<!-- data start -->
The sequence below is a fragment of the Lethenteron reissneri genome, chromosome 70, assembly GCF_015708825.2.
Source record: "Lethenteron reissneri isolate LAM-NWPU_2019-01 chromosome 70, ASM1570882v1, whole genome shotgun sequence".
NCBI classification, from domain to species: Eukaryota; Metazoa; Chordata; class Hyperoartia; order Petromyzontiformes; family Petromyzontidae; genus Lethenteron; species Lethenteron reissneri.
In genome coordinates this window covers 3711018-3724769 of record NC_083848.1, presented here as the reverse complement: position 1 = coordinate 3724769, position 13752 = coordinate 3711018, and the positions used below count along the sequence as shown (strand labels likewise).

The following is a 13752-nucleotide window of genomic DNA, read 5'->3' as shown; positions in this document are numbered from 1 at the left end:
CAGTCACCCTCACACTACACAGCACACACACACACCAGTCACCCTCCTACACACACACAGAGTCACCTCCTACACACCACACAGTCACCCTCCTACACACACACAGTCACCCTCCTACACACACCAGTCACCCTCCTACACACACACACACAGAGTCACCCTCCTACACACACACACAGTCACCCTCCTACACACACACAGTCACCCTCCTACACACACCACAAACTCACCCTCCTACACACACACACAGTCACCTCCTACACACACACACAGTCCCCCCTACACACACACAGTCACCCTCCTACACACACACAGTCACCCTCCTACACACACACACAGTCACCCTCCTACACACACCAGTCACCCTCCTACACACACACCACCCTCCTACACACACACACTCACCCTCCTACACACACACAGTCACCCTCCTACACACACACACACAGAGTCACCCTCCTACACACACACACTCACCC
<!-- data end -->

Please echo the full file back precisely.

The sequence below is a fragment of the Lethenteron reissneri genome, chromosome 70, assembly GCF_015708825.2.
Source record: "Lethenteron reissneri isolate LAM-NWPU_2019-01 chromosome 70, ASM1570882v1, whole genome shotgun sequence".
NCBI classification, from domain to species: Eukaryota; Metazoa; Chordata; class Hyperoartia; order Petromyzontiformes; family Petromyzontidae; genus Lethenteron; species Lethenteron reissneri.
In genome coordinates this window covers 3711018-3724769 of record NC_083848.1, presented here as the reverse complement: position 1 = coordinate 3724769, position 13752 = coordinate 3711018, and the positions used below count along the sequence as shown (strand labels likewise).

The following is a 13752-nucleotide window of genomic DNA, read 5'->3' as shown; positions in this document are numbered from 1 at the left end:
CAGTCACCCTCACACTACACAGCACACACACACACCAGTCACCCTCCTACACACACACAGAGTCACCTCCTACACACCACACAGTCACCCTCCTACACACACACAGTCACCCTCCTACACACACCAGTCACCCTCCTACACACACACACACAGAGTCACCCTCCTACACACACACACAGTCACCCTCCTACACACACACAGTCACCCTCCTACACACACCACAAACTCACCCTCCTACACACACACACAGTCACCTCCTACACACACACACAGTCCCCCCTACACACACACAGTCACCCTCCTACACACACACAGTCACCCTCCTACACACACACACAGTCACCCTCCTACACACACCAGTCACCCTCCTACACACACACCACCCTCCTACACACACACACTCACCCTCCTACACACACACAGTCACCCTCCTACACACACACACACAGAGTCACCCTCCTACACACACACACTCACCC